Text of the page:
Notes from IU Media Day

We’ve had all the video out, but here’s everything we got from Indiana football media day in print form.

— The first four days of practice, none of which included full pads, weren’t quite enough for IU coach Kevin Wilson to get a complete gauge of his team, but if nothing else, he can tell that they’re much stronger. The roster weights tell the tale, as the Hoosiers now boast 12 300-pounders on the team, by far the most of Wilson’s tenure. For most of the players that seems to be all good weight, and not, as Wilson puts it “sloppy” weight, and the strength gains are translating on the field.

“I see us playing on our feet a lot more, where guys are strong enough to stay up,” Wilson said and Indiana’s Media Day on Monday. “The guy with leverage wins, but when you’re playing so low you’re falling, you get all the friendly fire. It’s not the running back that gets tackled (who gets hurt), it’s getting thrown into a D-lineman, my buddy’s knee, my safety, my buddy’s knee.

“Staying on our feet shows me we’re a lot stronger, because we’re not stumbling, bumbling around and falling all over the place. There’s 22 guys flying around running, and you see some guys physical, staying on blocks, getting off blocks, and at the end of the play, there’s 22 guys that look kinda good moving around and standing up.”

It starts with front lines that appear stronger on both ends, but also continues beyond to the perimeter positions.

“Our receivers, I see guys catching the ball near the sidelines, and they’re strong enough that they’re staying in bounds,” Wilson said. “The sideline never misses a tackle. One of our gigs is that you should never run out of bounds when we’re practicing, unless we’re practicing two-minute. When we’re practicing, get used to making guys make tackles. I see guys fighting to do that.”

Said quarterbacks/wide receivers coach Kevin Johns: “Their bodies are able to sustain some of those hits and really deliver some of those blows, where before, I don’t know if they were doing that. Our offensive line, man, they’re coming off and they can move people vertically now instead of having to go sideways. Our linebackers stepping up in the whole. At every position, it just looks and feels better than the last two years.”

— Linebacker Chase Hoobler’s stress fracture in the ankle/foot region might actually keep him out for the season. Wilson said Hoobler will have surgery and could be out for four months. Hoobler lost six games last season and there is significantly more depth to absorb that.

“He’s a good kid, a fourth-year kid, good dude, good student, and you want him to do well,” Wilson said. “It’s more that you feel for Chase than all of the sudden there’s going to be some issues at ’backer. We’ll get through it in a good way.”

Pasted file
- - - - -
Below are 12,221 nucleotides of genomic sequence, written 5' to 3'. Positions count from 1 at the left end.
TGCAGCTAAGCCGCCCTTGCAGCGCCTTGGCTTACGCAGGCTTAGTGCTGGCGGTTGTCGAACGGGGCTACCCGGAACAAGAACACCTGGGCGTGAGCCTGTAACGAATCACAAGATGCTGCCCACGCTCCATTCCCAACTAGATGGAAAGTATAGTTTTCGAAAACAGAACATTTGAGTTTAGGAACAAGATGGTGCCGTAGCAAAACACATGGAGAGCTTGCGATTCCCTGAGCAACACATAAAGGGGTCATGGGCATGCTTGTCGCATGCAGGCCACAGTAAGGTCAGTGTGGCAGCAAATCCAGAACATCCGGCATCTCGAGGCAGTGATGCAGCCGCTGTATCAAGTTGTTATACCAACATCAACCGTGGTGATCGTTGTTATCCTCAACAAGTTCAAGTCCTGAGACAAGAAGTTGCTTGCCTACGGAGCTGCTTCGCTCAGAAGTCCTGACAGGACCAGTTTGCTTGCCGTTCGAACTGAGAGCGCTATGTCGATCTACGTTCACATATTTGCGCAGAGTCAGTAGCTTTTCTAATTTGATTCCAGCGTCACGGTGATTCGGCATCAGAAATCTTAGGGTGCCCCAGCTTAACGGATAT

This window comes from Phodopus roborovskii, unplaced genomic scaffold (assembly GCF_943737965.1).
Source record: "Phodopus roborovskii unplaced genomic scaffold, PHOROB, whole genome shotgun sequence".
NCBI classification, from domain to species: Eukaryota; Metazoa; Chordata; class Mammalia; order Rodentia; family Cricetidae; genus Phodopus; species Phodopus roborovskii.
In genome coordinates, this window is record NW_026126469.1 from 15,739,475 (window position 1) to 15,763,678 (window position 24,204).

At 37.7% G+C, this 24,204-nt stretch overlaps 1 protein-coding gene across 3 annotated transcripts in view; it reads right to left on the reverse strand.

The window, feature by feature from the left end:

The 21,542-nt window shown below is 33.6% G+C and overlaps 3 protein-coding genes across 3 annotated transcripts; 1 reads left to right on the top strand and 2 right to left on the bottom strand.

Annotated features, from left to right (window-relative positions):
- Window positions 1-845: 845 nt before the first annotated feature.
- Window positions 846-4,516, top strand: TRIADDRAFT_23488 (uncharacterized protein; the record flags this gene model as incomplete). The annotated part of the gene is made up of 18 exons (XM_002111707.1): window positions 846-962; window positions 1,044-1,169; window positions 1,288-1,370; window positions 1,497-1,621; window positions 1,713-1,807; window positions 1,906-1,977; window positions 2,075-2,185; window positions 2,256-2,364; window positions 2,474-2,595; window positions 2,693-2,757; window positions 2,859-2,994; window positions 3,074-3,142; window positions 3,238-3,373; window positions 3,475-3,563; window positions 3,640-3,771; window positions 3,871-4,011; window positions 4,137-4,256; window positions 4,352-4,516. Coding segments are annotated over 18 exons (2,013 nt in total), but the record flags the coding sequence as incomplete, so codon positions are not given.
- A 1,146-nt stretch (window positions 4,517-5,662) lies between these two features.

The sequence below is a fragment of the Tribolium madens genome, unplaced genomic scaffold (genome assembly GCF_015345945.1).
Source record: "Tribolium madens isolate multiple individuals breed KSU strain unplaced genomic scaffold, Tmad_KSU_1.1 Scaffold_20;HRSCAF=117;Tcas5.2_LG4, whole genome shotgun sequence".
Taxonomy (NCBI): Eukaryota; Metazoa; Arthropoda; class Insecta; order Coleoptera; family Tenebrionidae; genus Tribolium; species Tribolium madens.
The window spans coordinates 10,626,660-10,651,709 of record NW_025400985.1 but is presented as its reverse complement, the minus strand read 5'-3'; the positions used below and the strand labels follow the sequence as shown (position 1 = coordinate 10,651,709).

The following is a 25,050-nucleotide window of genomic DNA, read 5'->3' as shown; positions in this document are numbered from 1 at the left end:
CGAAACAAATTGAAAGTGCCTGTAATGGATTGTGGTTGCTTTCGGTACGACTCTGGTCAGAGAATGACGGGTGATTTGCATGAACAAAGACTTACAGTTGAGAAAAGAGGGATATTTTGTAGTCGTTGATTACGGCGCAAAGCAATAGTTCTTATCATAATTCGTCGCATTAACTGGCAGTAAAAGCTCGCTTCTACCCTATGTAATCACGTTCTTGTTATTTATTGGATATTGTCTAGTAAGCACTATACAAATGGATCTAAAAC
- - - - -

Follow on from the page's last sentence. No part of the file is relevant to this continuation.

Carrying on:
— Wilson said freshman running back Darryl Chestnut will not join the team until the spring semester because of academics and is in the same situation as wide receiver Taj Williams. Wilson had said the Hoosiers were hopeful that some “results” would have allowed the Hoosiers to bring him into preseason camp, but those apparently fell short. Wilson will be able to use the scholarships left open for this season to give scholarships to two walk-ons.

“Taj and Darryl, the plan will be to get their situations — and they’re very close — where they’re officially eligible where they can start in January,” Wilson said. “What I can do right now is use their space for a walk-on. When our mid-year players graduate and move on, we can replace, and in the scholarship world, they still are part of last year’s 23. We can still go sign forward. It doesn’t take an initial scholarship away.”

— Wilson continued to build up the starting offensive line, saying he believes it’s under-appreciated. Center Collin Rahrig is the only one who isn’t officially designated as a returning starter at his position because he is replacing Will Matte, but Rahrig started six games at left guard for Bernard Taylor last year and also started eight games the previous season, three of which were at center.

“He’s probably lineman three or four out there playing,” Wilson said. “He’s a good player.”

Wilson said that sophomore Jake Reed is pushing Rahrig at center. He said he needs more from backup tackles Ralston Evans, Dimitric Camiel and Pete Bachman, but that starters Jason Spriggs and Peyton Eckert have been solid so far. He said redshirt freshman Jacob Bailey and redshirt sophomore David Kaminski have pushed Bernard Taylor and Dan Feeney as starting guards and that Cody Evers has been adequate as a third stringer.

— Fifth-year senior Ted Bolser is a sure-thing starter at tight end, but Wilson said he likes what he’s seeing from sophomore Anthony Corsaro as well as three players he thinks can play either tight end or fullback in short yardage situations. That includes true freshman Danny Friend, redshirt junior Matt Zakrzewski and junior Mike Replogle. Replogle is still primarily a defensive end, but Wilson said the Hoosiers have experimented with him on offense.

— Wilson is expecting from much more from the tailback position as a whole. Fifth-year senior Stephen Houston comes into the season ranked seventh all time at Indiana in total touchdowns, but he’s never rushed for more than 802 yards at IU and this year Wilson is holding the group to a higher standard.

“We ain’t been good at tailback since we’ve been here,” Wilson said . “Coaches have nothing to do with this as much, but from 1990 until now I believe, this is the first time I’ve had two straight years without a 1,000-yard back. We’re still very average at back. And it’s not offensive line, it’s backs, too, now. Sometimes we get what we block. It ain’t taking one from 80 (yards out), but it’s taking 2 and getting 3 and 4. We need to be a lot better there.”

Wilson is still generally pleased with Houston still, but he’s very happy with what he’s seeing from sophomore Tevin Coleman, who was listed as the starter out of spring practice.

“He’s having as good a preseason four days as he did in spring,” Wilson said. “He’s very talented.”